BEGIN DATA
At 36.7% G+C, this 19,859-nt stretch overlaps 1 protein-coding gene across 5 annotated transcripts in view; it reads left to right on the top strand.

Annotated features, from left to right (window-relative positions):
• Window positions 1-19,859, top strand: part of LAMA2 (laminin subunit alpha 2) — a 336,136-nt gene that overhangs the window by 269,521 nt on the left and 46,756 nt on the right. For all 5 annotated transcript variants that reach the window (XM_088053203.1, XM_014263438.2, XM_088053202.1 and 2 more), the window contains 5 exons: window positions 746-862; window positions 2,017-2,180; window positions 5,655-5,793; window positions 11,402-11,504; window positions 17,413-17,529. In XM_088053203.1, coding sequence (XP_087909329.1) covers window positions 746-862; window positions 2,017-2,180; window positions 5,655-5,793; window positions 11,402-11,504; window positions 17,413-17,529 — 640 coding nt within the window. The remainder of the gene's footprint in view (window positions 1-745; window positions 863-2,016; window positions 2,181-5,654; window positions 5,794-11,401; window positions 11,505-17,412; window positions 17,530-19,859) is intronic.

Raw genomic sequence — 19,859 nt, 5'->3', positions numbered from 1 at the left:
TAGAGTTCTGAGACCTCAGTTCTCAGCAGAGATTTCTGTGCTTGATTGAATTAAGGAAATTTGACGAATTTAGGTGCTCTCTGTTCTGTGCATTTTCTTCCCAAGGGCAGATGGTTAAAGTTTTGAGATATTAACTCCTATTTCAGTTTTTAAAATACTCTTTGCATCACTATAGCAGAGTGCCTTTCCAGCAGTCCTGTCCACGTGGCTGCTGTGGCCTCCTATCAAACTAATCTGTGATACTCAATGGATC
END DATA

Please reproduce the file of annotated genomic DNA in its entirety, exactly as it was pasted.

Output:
At 36.7% G+C, this 19,859-nt stretch overlaps 1 protein-coding gene across 5 annotated transcripts in view; it reads left to right on the top strand.

Annotated features, from left to right (window-relative positions):
• Window positions 1-19,859, top strand: part of LAMA2 (laminin subunit alpha 2) — a 336,136-nt gene that overhangs the window by 269,521 nt on the left and 46,756 nt on the right. For all 5 annotated transcript variants that reach the window (XM_088053203.1, XM_014263438.2, XM_088053202.1 and 2 more), the window contains 5 exons: window positions 746-862; window positions 2,017-2,180; window positions 5,655-5,793; window positions 11,402-11,504; window positions 17,413-17,529. In XM_088053203.1, coding sequence (XP_087909329.1) covers window positions 746-862; window positions 2,017-2,180; window positions 5,655-5,793; window positions 11,402-11,504; window positions 17,413-17,529 — 640 coding nt within the window. The remainder of the gene's footprint in view (window positions 1-745; window positions 863-2,016; window positions 2,181-5,654; window positions 5,794-11,401; window positions 11,505-17,412; window positions 17,530-19,859) is intronic.

Raw genomic sequence — 19,859 nt, 5'->3', positions numbered from 1 at the left:
TAGAGTTCTGAGACCTCAGTTCTCAGCAGAGATTTCTGTGCTTGATTGAATTAAGGAAATTTGACGAATTTAGGTGCTCTCTGTTCTGTGCATTTTCTTCCCAAGGGCAGATGGTTAAAGTTTTGAGATATTAACTCCTATTTCAGTTTTTAAAATACTCTTTGCATCACTATAGCAGAGTGCCTTTCCAGCAGTCCTGTCCACGTGGCTGCTGTGGCCTCCTATCAAACTAATCTGTGATACTCAATGGATC